Civil war

A ghoulish afterlife: The Seven Moons of Maali Almeida, by Shehan Karunatilaka, reviewed

Ten years ago Shehan Karunatilaka’s first novel, Chinaman, was published and I raved about it, as did many others. Set in the 1980s, it intertwined the stories of a vanished, forgotten cricketer who was able to bowl unplayable deliveries and the particularly brutal war that was ravaging Sri Lanka. My review ended with the words: ‘Karunatilaka is, I gather, writing another novel, but how it can be as good as this I can hardly imagine.’ We now have that novel, and I was right: it isn’t as good. Which is not to say it’s bad. In fact, there are parts of its design and telling that are very good indeed.

How fears of popery led to a century of turmoil in ‘the land of fallen angels’

Stuart England did not do its anti-Catholicism by halves. In the late 1670s and early 1680s, a popular feature of London’s civic life were the annual Pope-burning pageants which took place every 17 November to commemorate the accession of Elizabeth I and the nation’s historic deliverance from the forces of international Catholicism. In 1679, one contemporary estimated that 200,000 people watched the spectacle, as a series of floats wound through London’s thronged streets bearing oversized effigies of Roman Catholic clergy, nuns, Jesuits and the Pope to be tipped into a bonfire at Temple Bar or Smithfield with lavish firework accompaniment. In some years, the Pope’s effigy would bow to the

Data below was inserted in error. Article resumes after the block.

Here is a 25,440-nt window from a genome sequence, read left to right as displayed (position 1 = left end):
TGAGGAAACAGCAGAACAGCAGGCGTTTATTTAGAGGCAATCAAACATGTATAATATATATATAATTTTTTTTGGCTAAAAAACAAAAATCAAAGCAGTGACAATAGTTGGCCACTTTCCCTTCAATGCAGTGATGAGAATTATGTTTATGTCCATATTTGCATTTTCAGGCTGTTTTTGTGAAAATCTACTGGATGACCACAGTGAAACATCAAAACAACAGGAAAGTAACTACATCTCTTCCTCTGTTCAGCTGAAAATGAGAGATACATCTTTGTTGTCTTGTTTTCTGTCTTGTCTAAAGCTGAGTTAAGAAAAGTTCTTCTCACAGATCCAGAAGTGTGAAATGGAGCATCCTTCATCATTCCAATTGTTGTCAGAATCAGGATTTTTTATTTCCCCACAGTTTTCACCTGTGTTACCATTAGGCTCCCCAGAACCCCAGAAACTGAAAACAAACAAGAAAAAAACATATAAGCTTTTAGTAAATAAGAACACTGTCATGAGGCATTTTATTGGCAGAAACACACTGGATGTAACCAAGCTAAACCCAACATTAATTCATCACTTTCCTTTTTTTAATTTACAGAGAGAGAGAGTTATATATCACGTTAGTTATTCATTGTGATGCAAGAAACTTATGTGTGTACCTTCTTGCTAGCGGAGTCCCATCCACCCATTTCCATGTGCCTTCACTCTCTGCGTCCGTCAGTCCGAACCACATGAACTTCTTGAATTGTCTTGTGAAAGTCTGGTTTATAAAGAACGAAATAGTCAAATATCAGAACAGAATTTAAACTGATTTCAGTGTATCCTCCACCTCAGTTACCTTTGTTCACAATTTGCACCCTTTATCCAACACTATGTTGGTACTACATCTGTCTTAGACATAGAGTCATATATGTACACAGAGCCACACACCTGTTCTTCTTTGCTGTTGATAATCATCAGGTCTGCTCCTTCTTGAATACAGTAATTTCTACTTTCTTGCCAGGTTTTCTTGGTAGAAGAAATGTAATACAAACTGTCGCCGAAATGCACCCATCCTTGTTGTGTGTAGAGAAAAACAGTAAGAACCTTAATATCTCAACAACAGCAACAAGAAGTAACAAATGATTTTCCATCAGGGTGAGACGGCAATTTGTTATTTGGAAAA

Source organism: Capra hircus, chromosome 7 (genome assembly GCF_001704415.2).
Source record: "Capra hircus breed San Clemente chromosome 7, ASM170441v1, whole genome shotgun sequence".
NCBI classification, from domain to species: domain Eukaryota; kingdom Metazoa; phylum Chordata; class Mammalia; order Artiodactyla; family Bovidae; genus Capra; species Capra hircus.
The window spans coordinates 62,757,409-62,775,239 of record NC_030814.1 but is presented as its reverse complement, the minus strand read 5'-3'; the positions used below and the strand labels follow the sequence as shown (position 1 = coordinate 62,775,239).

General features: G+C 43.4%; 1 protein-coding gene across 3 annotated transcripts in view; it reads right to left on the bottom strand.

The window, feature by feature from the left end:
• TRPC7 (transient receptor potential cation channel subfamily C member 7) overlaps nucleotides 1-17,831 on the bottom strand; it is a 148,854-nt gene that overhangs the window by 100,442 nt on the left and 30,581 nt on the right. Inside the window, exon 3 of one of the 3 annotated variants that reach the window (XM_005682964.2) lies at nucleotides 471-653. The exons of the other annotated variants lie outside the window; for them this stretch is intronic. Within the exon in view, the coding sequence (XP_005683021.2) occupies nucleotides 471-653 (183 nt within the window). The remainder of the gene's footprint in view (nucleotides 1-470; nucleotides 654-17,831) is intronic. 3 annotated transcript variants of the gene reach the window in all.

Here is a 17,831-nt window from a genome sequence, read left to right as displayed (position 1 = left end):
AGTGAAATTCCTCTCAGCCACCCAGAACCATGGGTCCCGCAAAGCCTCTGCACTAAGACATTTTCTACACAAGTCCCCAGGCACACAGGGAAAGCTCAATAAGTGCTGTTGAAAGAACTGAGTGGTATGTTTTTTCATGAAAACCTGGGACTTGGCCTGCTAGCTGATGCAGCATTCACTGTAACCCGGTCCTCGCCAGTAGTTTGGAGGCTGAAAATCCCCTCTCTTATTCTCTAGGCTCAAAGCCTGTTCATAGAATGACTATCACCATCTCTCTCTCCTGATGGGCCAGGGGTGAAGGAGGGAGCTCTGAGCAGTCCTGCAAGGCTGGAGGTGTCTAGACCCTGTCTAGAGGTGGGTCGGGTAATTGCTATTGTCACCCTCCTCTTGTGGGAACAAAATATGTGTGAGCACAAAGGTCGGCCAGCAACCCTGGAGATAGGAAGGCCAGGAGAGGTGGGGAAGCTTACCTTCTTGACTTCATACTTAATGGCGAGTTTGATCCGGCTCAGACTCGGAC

Things fall apart: Ethiopia’s terrifying descent into civil war

The world’s first conflict triggered by Covid-19 exploded on 4 November in Ethiopia’s northern region of Tigray. Before your eyes glaze over at news of fresh African horrors — hundreds dead in battles and air strikes, ethnic massacres, civilians fleeing, charities calling for food aid — consider this frightening new reality. For the first time in modern history, wars and insecurity now ravage a continuous line of African states from Mauretania’s Atlantic shores to the Red Sea — a 6,000km Sahelian suicide belt of jihadis, state failure and starvation. Intervene too hard in this mess and you get David Cameron’s ill-conceived 2011 Libyan bombing raids. Gaddafi gets butchered in a

How the wreck of the White Ship plunged England into chaos

Never was a monarch so undone by water as Henry I. A fruit of the sea killed him in 1135: he ate too many lampreys, a jawless, parasitic fish that sucks its prey to death. But the tragedy of his reign occurred 15 years earlier. At the most ill-fated party of the Middle Ages, his heir — the 17-year-old William Ætheling (Anglo-Saxon prince) — drowned when the White Ship sank, taking nearly 300 of his friends and relatives with him. The ramifications of his death were seismic, leading to a succession crisis that saw thousands die in a bitter civil war. The author of the Anglo-Saxon Chronicle famously described this